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Enlarge your debugger

Sometimes my (amazing) coder friends and I organize a private informal conference/meeting, not unlike the small hacker meetings described in this post at, to talk about cool stuff we are doing lately. Last time was some weeks ago, and I gave a short talk about how you can use Python to extend and customize the functionality of gdb.

There is no recording of the talk, but you can read the slides. I hope you like them :D (Use left/right arrows to go to previous/next slide. In some slides you can also press down arrow to view “extra” slides with additional content, press the Escape key if you want to see which ones have extra slides.)

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Poor man’s tracepoints with gdb

(This article is an adaptation of this thing in Spanish I wrote in 2008. It’s nothing groundbreaking but a good friend of mine suggested a few days ago that it was still useful to him, so I decided to put it here. The new title is a reference to the poor man’s profiler, which you will probably like if you like this post)

Everyone of us has resorted at some point to printf-based debugging. Traces can be very useful, either because you want to see at a glance how a given value is changing over time or because stopping a thread at a breakpoint to examine some values can vanish the same race condition you are trying to debug. Nevertheless, inserting printf statements is a boring task, which makes you recompile everytime you want to change the set of values you want to see.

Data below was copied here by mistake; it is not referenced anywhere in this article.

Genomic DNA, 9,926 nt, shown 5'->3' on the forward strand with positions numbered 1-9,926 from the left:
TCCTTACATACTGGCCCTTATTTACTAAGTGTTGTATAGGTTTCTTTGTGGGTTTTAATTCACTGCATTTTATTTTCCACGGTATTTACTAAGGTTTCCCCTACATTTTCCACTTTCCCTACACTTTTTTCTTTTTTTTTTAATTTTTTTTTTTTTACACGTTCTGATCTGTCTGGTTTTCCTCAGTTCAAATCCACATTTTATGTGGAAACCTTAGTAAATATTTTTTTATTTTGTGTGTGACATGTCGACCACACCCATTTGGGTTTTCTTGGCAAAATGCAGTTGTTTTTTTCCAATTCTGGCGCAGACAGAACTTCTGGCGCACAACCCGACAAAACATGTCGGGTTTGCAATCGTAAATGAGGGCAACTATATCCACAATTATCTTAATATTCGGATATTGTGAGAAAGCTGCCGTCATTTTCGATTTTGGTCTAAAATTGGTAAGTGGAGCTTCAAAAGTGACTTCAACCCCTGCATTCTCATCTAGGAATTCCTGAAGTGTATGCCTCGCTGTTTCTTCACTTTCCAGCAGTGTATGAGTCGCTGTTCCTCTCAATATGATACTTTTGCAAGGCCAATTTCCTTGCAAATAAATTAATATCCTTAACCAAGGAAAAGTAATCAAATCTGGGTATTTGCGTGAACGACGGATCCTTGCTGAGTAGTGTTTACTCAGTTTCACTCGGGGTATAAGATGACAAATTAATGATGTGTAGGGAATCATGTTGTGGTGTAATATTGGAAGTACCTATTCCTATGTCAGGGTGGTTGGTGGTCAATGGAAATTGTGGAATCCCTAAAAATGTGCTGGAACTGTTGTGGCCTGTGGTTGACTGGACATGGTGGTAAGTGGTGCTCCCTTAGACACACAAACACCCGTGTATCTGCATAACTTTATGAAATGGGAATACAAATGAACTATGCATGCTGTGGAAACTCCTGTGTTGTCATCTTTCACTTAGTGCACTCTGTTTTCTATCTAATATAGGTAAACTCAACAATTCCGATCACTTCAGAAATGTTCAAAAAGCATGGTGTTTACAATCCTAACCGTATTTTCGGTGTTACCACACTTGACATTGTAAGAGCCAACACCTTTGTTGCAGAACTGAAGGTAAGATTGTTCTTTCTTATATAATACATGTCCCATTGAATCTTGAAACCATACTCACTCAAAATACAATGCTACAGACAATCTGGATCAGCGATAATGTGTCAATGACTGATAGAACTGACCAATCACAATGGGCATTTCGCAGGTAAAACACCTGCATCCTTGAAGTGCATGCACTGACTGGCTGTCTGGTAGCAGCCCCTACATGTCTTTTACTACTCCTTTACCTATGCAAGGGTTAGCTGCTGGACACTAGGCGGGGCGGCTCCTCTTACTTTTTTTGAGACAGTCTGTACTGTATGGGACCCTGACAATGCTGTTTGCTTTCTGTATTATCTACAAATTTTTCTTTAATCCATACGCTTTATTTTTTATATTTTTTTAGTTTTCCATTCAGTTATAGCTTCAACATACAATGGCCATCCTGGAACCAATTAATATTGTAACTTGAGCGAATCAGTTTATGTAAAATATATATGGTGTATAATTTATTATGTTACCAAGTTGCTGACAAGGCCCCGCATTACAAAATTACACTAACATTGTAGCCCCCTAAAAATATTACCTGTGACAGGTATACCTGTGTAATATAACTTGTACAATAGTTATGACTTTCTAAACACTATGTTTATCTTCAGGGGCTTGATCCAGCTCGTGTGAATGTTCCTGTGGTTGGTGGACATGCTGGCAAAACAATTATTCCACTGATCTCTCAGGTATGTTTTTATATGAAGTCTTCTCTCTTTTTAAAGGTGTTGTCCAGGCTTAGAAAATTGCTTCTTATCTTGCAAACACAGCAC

Ideally we could use tracepoints in our favorite debugger to collect some values and later dump them to a log, and gdb supports them but as the documentation points out:

The tracepoint facility is currently available only for remote targets. See Targets. In addition, your remote target must know how to collect trace data. This functionality is implemented in the remote stub; however, none of the stubs distributed with gdb support tracepoints as of this writing.

So, if our platform doesn’t support tracepoints… are we stuck with printf()? Well, yes and no. It turns out gdb allows us to specify actions to be executed at a breakpoint, so you can tell it to, every time it passes by some point in your program, print whatever you want and continue running. It’s not as good as the real deal, because a tracepoint would be more lightweight, but it can be helpful nonetheless.

Let’s see how to do it. Consider the following C program:

#include <stdio.h>
int main()
        int i;
        double x=2.0f;
        for (i=0; i<64; i++)
        return 0;

if we compile it with debug info and launch it on gdb, we can log the values of x doing this:

(gdb) break 8
Breakpoint 1 at 0x400463: file a.c, line 8.
(gdb) commands 1
Type commands for when breakpoint 1 is hit, one per line.
End with a line saying just "end".
>printf "x=%g\n",x
(gdb) r
Starting program: /home/slack/a.out